Riders facing poverty pay and dangerous work form global network to highlight Deliveroo's exploitative business model to investors.
LONDON, March 9, 2021 /PRNewswire/ -- Deliveroo and its early investors expect to raise billions from an imminent IPO on the London Stock Exchange, but the riders who make their service possible are crying foul. Riders say Deliveroo's predatory business model means workers shoulder significant risks, including low pay rates, dangerous working conditions and unfair deactivations.
A global network of Deliveroo riders is warning potential investors of growing legal, regulatory, and reputational risks, urging them not to back the company until it improves rider safety, conditions and pay. Today riders published a letter to Deliveroo CEO Will Shu calling on the company to stop treating riders like second-class citizens.
Deliveroo profits have soared during the pandemic, with its riders delivering takeaways and groceries to millions of people across 12 countries. Shu reportedly stands to see his stake in the company grow to up to $910 million with the IPO. "Instead of affording riders the rights they deserve, Deliveroo has been putting even more pressure on them," says Stephen Cotton, General Secretary of the International Transport Workers' Federation (ITF), which is supporting the riders' network. "While competitors like JustEat are changing their ways, Deliveroo has left the riders feeding our cities struggling to feed their own families."
Deliveroo is the most protested platform in the world according to the Leeds Index of Platform Labour Protest, which records reported instances of protest by gig workers. Riders have reported their accounts being deactivated without explanation, having to meet unrealistic and dangerous delivery targets, and, amid a global pandemic, a lack of adequate health and safety measures. "This sits alongside continued attempts by Deliveroo to shirk responsibility for job security, minimum wages and social security protections by misclassifying riders as self-employed contractors," says Cotton.
Despite attempts by Deliveroo and other gig economy companies to misclassify riders, courts – including the Supreme Courts in the United Kingdom and France – are increasingly recognising direct employment relationships.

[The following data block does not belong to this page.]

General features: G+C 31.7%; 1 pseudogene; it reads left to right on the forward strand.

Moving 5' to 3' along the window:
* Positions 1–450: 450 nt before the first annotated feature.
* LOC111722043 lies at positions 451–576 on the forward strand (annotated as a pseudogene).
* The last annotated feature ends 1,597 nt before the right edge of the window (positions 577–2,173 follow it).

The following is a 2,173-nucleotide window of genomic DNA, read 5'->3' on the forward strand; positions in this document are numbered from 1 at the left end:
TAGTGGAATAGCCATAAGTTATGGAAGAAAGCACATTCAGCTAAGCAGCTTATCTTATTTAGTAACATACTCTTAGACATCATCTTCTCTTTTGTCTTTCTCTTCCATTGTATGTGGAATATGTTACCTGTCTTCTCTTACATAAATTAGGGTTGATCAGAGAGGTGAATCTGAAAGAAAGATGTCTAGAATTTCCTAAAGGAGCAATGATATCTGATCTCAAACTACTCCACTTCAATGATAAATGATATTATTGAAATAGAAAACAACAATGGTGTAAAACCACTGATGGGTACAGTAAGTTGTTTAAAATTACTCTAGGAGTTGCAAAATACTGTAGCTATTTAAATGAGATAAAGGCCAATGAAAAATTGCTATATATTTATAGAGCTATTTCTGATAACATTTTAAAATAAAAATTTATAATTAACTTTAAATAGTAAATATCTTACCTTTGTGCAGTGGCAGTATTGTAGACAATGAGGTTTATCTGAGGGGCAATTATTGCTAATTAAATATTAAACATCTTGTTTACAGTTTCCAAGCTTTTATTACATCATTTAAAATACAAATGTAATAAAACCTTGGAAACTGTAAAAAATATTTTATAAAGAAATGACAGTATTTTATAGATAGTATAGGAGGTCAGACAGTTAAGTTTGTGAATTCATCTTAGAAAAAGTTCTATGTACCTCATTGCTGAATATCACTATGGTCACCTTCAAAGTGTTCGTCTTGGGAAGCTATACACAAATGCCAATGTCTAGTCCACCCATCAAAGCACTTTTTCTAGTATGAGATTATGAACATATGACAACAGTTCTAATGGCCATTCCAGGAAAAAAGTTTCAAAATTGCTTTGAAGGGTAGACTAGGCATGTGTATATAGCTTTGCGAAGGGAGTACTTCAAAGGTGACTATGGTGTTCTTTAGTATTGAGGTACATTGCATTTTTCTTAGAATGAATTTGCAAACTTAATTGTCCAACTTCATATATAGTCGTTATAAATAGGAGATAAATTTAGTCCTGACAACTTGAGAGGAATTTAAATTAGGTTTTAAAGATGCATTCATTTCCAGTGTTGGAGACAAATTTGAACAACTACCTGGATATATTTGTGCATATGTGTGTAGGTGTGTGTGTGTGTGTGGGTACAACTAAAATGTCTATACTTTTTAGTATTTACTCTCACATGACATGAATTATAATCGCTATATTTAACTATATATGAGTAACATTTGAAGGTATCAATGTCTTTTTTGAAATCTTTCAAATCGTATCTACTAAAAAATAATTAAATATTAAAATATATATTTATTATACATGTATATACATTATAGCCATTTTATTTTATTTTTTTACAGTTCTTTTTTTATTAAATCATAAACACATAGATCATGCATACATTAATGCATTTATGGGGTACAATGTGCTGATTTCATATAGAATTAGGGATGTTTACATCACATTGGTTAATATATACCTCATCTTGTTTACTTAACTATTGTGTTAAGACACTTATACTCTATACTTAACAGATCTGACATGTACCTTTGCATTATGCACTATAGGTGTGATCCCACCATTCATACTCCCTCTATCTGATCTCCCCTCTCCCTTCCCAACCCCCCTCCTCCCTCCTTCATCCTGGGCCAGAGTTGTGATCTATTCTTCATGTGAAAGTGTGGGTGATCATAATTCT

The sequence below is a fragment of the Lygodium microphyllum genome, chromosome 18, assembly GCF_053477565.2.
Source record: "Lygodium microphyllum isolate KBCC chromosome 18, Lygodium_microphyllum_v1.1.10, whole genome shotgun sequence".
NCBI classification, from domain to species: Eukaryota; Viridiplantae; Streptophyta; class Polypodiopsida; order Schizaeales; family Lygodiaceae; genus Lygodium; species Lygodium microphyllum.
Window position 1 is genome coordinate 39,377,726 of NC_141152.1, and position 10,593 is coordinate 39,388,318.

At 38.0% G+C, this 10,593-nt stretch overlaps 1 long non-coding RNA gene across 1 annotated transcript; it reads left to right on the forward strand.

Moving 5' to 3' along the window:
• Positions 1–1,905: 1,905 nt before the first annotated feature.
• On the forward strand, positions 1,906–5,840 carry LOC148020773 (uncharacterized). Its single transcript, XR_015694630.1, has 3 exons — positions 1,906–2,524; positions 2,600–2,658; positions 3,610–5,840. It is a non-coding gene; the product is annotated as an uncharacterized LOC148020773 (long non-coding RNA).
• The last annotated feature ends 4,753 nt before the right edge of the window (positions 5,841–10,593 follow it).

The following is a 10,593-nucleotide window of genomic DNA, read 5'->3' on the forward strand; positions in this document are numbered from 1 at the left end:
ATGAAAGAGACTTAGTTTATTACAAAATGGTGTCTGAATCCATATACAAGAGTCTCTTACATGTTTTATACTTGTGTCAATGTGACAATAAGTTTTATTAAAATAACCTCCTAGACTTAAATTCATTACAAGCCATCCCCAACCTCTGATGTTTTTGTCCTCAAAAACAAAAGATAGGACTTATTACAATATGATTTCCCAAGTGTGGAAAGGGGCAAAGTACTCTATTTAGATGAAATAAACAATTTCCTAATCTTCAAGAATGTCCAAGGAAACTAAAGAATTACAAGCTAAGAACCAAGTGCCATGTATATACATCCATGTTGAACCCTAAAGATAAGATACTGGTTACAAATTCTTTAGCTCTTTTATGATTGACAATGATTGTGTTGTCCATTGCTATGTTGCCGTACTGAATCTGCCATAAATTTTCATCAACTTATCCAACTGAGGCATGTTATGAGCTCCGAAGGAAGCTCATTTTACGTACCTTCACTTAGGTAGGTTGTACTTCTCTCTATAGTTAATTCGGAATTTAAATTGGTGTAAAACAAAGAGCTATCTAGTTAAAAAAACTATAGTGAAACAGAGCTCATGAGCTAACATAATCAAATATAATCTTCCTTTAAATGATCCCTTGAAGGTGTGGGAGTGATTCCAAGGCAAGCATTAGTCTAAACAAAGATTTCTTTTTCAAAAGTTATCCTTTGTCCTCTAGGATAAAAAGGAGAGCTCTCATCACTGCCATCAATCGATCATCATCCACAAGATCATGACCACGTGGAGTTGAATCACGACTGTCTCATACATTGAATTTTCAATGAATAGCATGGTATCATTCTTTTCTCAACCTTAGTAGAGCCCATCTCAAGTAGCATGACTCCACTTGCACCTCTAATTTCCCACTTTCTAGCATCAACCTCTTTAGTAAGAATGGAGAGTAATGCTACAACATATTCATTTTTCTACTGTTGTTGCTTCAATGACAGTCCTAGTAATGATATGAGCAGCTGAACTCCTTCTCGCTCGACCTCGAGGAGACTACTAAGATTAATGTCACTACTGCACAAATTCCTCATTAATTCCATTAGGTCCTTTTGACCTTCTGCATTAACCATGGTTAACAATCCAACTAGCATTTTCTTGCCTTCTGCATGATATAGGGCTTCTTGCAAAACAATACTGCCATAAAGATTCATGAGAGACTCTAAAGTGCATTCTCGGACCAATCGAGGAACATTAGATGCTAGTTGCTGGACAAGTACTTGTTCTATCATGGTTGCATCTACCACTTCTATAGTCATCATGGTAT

Last month, a Dutch court ruled that Deliveroo misclassified its workers as independent contractors to avoid responsibility for holiday, sick pay and other employment entitlements. Spanish courts earlier came to a similar conclusion. These landmark rulings highlight a growing recognition of the legal and regulatory obligations on app-based companies.
"Deliveroo cynically uses the language of flexibility as a fig-leaf for shirking their responsibilities to employees," says Felipe Diez Prat, member of Spanish union UGT and former Deliveroo rider. "Deliveroo's IPO is significant because it speaks to a future in which companies are rewarded for driving down pay for workers."
Without its riders, Deliveroo wouldn't be the global brand it is today, says Deliveroo rider Jérémy Wick, a member of the CGT in Bordeaux. "Investors and consumers must tell Deliveroo to do right by the riders who makes its business viable. Be a responsible business: protect the health and safety of riders and give them fair and transparent pay."
The ITF is supporting the #Rights4Riders network as part of its commitment to amplify organising by platform workers. In November, the ITF launched 10 gig economy employer principles, which provide an outline for ending exploitation in the gig economy.
Riders are available for comment. To arrange, contact Dalila Mahdawi: email@example.com